Dozen Islamic militants 'infiltrated army base'
27 February 2007, MADRID — A dozen radical Islamists have infiltrated the Spanish army garrison in Madrid's North African enclave of Ceuta, a magazine claimed on Tuesday.
27 February 2007
MADRID — A dozen radical Islamists have infiltrated the Spanish army garrison in Madrid's North African enclave of Ceuta, a magazine claimed on Tuesday.
Interviu magazine, citing what it describes as reports from a now-defunct spy unit, said Spanish military intelligence discovered the infiltration.
The unit had been conducting a special review for several years of the army units in Ceuta and Melilla, cities that have large Muslim populations.
The report came as 29 men - including 15 Moroccans - are on trial in Madrid for the 11 March, 2004 train bombings that left 191 dead and more than 1,800 others wounded in the Spanish capital.
The massacre was blamed on Muslim radicals angry with Spain's then-conservative government for backing the U.S.-led war in Iraq.
Interviu denounced the "fundamentalist infiltration" found by military intelligence in one Ceuta-based unit that has a "long tradition of native troops and today has a large number of soldiers of the Muslim faith".
In the case of Ceuta, nearly 40 percent of the troops stationed there are Muslims.
The military intelligence unit responsible for identifying the Islamist soldiers was dismantled recently, thanks largely to an Interviu story that revealed the army spies were keeping tabs on all political, labour and civic entities in Ceuta.
The revelation of the unit's activities led to the sacking of Lt. Col. Jose Maria Albarracin Martin de Oliva, who later tried to commit suicide at army headquarters in Ceuta.
Interviu's investigation found that, in addition to gathering information about civilians, Albarracin's unit was "monitoring the Islamist influence among Muslim troops stationed in Ceuta".
In Ceuta and Melilla, military counterintelligence work "focuses almost exclusively on investigations of Islamism and drug trafficking among troops".
Army intelligence operatives identified 12 Muslim soldiers as "followers of the most radical Islam preached in northern Morocco".
"We found clear indications of their closeness to the bearded ones," a military source said, using the nickname for Muslim fundamentalists in the city.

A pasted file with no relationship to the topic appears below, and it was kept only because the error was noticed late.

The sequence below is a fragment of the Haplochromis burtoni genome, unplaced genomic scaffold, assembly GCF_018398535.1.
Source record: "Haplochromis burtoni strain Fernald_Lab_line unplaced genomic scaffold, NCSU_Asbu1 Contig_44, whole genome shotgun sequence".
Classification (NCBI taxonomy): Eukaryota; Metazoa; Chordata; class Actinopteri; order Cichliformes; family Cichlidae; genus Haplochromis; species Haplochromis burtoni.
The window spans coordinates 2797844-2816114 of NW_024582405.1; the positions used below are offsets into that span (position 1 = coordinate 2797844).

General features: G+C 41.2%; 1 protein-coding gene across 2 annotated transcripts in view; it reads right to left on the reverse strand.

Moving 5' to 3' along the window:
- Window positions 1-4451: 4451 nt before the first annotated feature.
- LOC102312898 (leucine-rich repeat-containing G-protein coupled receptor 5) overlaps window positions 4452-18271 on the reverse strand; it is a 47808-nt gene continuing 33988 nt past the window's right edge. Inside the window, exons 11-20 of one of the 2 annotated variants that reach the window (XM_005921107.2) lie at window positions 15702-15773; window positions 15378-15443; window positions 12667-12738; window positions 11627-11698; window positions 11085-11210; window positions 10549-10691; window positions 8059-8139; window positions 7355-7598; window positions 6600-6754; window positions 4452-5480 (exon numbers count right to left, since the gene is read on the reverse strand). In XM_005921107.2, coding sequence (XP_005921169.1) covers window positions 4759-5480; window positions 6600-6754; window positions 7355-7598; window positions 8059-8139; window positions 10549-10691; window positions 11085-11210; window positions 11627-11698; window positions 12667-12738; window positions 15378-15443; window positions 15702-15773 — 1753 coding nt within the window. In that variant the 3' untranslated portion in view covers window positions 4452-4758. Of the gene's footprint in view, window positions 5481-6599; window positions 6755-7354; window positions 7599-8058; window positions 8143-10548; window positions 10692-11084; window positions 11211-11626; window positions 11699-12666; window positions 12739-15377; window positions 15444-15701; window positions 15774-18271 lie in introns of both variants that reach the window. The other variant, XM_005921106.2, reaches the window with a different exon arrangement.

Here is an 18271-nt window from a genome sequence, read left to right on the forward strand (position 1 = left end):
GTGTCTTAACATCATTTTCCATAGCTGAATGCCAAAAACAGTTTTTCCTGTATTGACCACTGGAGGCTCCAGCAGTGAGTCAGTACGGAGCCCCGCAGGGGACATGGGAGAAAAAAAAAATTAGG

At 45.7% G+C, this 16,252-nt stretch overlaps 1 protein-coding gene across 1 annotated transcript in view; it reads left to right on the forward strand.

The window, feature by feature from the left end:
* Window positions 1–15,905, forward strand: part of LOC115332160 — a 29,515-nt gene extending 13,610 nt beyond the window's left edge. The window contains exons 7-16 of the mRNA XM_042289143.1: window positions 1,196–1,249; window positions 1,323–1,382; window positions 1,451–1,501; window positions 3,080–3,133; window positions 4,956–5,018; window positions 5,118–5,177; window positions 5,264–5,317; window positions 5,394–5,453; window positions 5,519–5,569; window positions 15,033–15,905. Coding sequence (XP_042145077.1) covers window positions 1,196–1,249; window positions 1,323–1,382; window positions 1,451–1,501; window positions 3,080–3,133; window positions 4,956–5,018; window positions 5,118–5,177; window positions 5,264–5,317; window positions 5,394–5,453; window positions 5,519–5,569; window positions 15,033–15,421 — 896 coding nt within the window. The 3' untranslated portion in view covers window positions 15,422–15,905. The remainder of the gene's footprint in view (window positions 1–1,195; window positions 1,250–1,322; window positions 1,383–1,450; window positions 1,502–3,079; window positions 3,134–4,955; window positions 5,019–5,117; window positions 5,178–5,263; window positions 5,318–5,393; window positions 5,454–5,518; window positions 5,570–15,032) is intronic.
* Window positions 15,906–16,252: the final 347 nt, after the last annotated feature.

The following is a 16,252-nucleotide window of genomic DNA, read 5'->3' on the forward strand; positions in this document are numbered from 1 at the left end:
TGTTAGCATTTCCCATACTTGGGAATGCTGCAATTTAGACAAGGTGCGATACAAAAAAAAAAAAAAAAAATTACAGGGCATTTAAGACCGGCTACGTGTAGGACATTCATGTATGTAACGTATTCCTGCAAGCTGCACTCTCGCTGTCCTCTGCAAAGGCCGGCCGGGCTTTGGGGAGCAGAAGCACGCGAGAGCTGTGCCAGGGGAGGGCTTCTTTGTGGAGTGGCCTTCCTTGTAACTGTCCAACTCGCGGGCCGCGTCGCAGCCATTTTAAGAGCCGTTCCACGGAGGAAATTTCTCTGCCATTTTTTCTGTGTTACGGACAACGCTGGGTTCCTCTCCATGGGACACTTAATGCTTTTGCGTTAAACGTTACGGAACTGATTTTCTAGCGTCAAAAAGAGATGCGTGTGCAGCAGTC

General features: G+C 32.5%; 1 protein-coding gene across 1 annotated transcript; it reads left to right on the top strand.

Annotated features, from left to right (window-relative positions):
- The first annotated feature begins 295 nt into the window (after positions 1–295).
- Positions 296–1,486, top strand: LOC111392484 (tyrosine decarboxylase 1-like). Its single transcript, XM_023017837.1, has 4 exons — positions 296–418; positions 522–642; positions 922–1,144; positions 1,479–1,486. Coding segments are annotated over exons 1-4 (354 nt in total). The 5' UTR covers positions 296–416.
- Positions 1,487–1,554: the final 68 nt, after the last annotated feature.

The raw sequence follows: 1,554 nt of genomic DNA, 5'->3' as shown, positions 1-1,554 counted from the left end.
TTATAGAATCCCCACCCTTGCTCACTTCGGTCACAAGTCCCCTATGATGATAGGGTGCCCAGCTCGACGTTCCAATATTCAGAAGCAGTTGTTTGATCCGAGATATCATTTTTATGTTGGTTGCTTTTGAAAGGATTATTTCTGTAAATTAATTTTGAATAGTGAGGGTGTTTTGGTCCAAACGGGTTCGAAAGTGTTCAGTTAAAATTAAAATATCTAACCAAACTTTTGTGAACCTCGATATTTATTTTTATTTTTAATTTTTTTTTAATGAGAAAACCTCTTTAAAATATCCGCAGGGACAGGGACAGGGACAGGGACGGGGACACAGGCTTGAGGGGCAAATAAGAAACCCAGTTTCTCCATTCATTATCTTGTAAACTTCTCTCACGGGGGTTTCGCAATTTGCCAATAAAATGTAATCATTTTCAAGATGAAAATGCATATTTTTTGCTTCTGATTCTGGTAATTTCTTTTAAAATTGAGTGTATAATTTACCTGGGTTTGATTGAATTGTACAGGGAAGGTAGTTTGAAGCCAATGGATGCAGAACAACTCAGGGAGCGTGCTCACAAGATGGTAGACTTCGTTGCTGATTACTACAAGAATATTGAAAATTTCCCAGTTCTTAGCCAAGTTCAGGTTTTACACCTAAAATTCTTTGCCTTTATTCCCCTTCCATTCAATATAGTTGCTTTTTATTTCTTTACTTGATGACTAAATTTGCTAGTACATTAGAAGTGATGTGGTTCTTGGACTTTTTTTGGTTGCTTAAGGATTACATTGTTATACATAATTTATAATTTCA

The radical Muslim soldiers served in various army detachments.
"Concern spread among military commanders in the city: The fundamentalists were everywhere," the military source said.
The investigations, which started before the March 2004 attack in Madrid, even uncovered links to Iraqi commanders who fled after the defeat of Saddam Hussein's army in the March 2003 U.S. invasion.
Officials consulted by Interviu said, however, that the roots of Islamic fundamentalism were deep in the life of this Spanish enclave in Morocco.
"It's all connected: from fundamentalism to arms and drug trafficking, to the sale of cheap clothes, the fish, and let's not even talk about the trafficking of people," one official said.
Jihadists at an advanced level of indoctrination and training "hide their fundamentalist militance: they shave their beards, consume liquor and eat pork; they engage in the most Westernized and far from Islamic behavior," the official said.
One of the recommendations made to young Jihadists is that they enlist in the army so they can "receive free military training".
The pressure on families, moreover, is great because even though the majority of Muslims in Ceuta are Spanish, they have many relatives in Morocco.
Ceuta and Melilla are claimed by Morocco, and one of the "moles" detected by Spanish agents turned out to be an employee of Rabat's spy services rather than a Muslim militant.
[Copyright EFE with Expatica]
Subject: Spanish news